Redetox … or, something …

yoga for wine loversEarlier this year, I subjected myself to a two-week detox, a formal, group one, guided by my naturopath Hayley Stockbridge. Some of you may have read about the highs and lows of my experience here, here, here, here, here and here, etc. It wasn’t the most fun I’ve ever had, and I missed meat like a mo-fo, but it did conclude with me feeling ah-may-zing. Clear skin, lots of energy, great sleep, gut-bloat-free … all good things. People noticed, too, which is always gratifying, though it wasn’t the aim of the exercise.

In the ensuing two months, I have retained many of the new habits I acquired during the detox. Coffee was forbidden, of course. Now I have only one small cup of really good coffee each morning, and not first thing any more. I have it later, and regard it as a treat, not a vital kickstart to my day. Instead, I make a large jug of herbal tea using three tea bags, and I have little cups of it throughout the day until it runs out. I have always loathed herbal tea, thinking it smelled like boggy water and tasted like brewed cud. Happily, I have discovered that not all herbal teas are like this, and I now enjoy it.

I drink less dairy milk and more “mylks” such as almond and rice. Nice.

I eat far less bread and pasta, but thoroughly enjoy them when I do. If I was told I could never eat pasta again, I would enter a fugue state.

I still do a daily dry skin brush which is excellent for the lymphatic system, and I have so far treated myself to two lymphatic drainage massages at Holistic U – if you have never experienced one, you must. It is like travelling to another dimension.

And so on.

However … the one thing I returned to with self-destructive gusto was alcohol. I have never had an easy relationship with it. In my youth it was part and parcel of “having a good time”. In my early twenties, it was how I numbed the agony of my brother’s death. Now, in my late thirties, it has become a daily “reward”, and a way of calming the clinical anxiety I suffer from (self-medication, anyone?) I drink too much, too often, and usually for the wrong reasons. I know it.

So, why the fuck do I still do it?

Enter The Universe and its marvellous guiding energy fields – the fabulous Gretchen Rubin (she of The Happiness Project fame) has just published her latest book, Better Than Before. It is, in a nutshell, about how we can make good habits and break bad ones. It “gives readers the thrill of recognition and relief, because at last, they’ll have the vocabulary and framework to change their habits successfully.” Via extensive research into her subject matter, the author has identified Four Tendencies which determine our approach to and attitude towards habits – Rebel, Questioner, Upholder, and Obliger. To my complete lack of surprise, I identify as an “Obliger”.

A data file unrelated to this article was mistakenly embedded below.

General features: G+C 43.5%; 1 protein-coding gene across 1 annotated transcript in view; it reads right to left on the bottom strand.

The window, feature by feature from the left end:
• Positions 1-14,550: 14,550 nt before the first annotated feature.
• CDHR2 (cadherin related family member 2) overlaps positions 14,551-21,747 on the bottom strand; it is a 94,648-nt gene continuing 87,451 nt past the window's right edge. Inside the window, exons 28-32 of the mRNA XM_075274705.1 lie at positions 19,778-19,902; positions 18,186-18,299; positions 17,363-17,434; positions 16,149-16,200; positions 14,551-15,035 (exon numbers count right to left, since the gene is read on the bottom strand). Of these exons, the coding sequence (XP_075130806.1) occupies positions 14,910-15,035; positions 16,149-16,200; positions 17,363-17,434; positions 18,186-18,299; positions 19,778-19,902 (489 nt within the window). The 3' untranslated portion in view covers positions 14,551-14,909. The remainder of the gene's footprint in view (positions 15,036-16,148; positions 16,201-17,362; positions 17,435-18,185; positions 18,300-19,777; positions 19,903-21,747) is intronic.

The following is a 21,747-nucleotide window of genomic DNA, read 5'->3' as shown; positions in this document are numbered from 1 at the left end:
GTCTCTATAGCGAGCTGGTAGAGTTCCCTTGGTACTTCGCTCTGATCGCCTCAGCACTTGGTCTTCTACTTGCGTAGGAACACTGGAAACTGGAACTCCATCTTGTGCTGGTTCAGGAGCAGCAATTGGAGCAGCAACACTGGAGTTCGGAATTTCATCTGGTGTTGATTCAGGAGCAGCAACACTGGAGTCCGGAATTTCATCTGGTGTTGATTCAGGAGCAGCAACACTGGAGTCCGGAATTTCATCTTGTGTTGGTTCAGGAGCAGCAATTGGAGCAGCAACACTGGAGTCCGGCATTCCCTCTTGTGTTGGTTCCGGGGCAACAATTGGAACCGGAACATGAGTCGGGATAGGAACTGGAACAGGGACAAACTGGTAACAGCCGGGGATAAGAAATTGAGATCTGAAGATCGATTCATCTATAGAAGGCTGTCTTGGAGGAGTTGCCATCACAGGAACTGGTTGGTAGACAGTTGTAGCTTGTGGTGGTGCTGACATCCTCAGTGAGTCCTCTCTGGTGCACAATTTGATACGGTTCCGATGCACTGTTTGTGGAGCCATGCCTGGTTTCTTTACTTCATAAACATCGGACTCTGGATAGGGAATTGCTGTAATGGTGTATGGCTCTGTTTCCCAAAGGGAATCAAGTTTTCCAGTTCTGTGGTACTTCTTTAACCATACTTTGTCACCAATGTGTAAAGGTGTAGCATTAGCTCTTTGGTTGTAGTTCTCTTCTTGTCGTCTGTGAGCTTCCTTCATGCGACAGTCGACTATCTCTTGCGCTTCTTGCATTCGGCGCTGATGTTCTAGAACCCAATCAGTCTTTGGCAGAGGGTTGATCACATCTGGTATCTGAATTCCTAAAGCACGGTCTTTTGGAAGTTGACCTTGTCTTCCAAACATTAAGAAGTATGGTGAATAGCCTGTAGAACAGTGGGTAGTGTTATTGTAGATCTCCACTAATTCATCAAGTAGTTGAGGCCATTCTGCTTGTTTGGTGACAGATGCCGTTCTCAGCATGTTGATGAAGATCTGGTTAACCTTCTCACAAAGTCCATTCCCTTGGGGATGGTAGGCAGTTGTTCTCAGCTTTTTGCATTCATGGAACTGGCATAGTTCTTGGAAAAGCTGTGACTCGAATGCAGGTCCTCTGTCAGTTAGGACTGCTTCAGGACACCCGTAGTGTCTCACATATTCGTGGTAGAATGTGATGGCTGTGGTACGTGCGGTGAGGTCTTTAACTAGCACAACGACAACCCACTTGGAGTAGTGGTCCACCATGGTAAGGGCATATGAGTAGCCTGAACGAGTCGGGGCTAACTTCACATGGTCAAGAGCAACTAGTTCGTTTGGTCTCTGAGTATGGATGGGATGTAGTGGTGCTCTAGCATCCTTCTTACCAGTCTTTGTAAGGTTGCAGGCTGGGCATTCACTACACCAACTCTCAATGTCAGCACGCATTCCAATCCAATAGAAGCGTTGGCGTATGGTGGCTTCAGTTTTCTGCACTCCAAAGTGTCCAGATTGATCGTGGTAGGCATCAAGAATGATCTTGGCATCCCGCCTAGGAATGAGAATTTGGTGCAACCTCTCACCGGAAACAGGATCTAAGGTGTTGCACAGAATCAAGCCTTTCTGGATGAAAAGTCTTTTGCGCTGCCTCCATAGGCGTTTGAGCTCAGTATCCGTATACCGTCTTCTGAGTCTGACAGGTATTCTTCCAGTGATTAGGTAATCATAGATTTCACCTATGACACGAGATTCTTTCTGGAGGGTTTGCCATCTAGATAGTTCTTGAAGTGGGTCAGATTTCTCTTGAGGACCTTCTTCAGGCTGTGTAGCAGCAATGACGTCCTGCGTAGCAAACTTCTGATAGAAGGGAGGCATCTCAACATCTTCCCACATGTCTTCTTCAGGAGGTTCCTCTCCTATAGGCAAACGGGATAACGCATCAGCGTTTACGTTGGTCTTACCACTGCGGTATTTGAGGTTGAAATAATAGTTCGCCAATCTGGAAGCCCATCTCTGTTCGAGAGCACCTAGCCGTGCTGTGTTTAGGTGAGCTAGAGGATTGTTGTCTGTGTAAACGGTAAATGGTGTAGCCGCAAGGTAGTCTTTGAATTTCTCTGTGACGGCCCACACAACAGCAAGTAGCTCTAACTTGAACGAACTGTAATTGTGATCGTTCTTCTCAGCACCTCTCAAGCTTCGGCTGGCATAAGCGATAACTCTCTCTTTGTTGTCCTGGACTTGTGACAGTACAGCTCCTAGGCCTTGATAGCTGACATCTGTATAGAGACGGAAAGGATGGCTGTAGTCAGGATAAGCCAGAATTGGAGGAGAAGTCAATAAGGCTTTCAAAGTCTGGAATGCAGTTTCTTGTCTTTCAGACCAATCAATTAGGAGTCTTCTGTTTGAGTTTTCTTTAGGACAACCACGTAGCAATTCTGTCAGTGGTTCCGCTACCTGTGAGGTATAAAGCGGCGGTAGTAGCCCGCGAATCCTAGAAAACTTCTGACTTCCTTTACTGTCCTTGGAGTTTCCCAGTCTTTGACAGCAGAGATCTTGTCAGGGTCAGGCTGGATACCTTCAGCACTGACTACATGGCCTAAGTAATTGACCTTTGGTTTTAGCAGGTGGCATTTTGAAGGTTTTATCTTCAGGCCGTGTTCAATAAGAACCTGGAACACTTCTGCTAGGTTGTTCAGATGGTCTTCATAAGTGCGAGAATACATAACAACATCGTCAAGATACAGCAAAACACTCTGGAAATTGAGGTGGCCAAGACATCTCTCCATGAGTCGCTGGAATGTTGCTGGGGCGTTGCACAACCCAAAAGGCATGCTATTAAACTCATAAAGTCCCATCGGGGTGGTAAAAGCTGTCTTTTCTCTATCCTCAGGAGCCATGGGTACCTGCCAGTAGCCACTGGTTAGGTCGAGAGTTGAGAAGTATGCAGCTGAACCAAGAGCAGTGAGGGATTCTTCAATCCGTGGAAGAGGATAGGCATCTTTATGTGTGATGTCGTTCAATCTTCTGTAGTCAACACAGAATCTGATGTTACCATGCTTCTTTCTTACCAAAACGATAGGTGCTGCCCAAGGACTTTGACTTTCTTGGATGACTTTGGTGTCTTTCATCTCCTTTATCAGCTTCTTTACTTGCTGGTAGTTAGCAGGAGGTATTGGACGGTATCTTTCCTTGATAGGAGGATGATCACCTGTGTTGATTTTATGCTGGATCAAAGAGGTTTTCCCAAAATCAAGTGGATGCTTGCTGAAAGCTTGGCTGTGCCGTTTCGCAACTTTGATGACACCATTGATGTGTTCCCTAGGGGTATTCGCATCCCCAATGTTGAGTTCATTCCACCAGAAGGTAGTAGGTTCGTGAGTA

Crazy critters like us respond readily to outer expectations but struggle to meet inner expectations. “The weight of outer expectations can make Obligers susceptible to burnout, because they have trouble telling people ‘no’ … they often dislike their Tendency. They’re vexed by the fact that they can meet others’ expectations, but not their expectations for themselves … Obligers, in fact, may reach a point of Obliger rebellion …”

DING pealed an extremely resonant bell.

There it is – the connection between my Habit Tendency and my use of alcohol as a “reward” – it is a “fuck you” to meeting yet more expectations, even if they are my own of myself, and a means of dissolving any self-disappointment I feel. I cannot begin to explain how relieved I am having this new and profoundly affecting self-awareness and knowledge. I feel empowered, because now I know how I can manage and overcome my troubled relationship with booze. And I will. Watch me …

3 responses to “Redetox … or, something …

  1. With things like this I reach a point where I am ready. Usually I don’t even know I am until I find myself blurting out to someone “I am going to stop…..” or I just decide one day, that is it, I have had enough of this (whatever the addiction may be). When I reflect I find that I have actually been taking small steps towards that point – subconsciously knowing that this is where I am going. But when I do stop I have that certainty that I will and can do it. It is not easy, especially in the beginning, but the joy of accomplishing it does take effect. As does the benefits, be they physical, pyschological, emotional, financial etc. The thing that I learnt about giving things up (or cutting them down) is that the pull of the addiction does pass. Before you know it you have become distracted and forgotten all about it until the next time…..But the ‘next time’ gets further and further apart.

    • I know what you mean … it’s like … things align. A thought arises, a comment is overheard, a book review is read, an ad appears, a friend discusses their own issue … I have not had my last alcoholic drink ever. That’s not my goal. My goal is to drink for enjoyment, not out of “habit” or “need”. And I will get there. Thanks as always, Leanne xxx

  2. Pingback: The Habit | marrickville maman·

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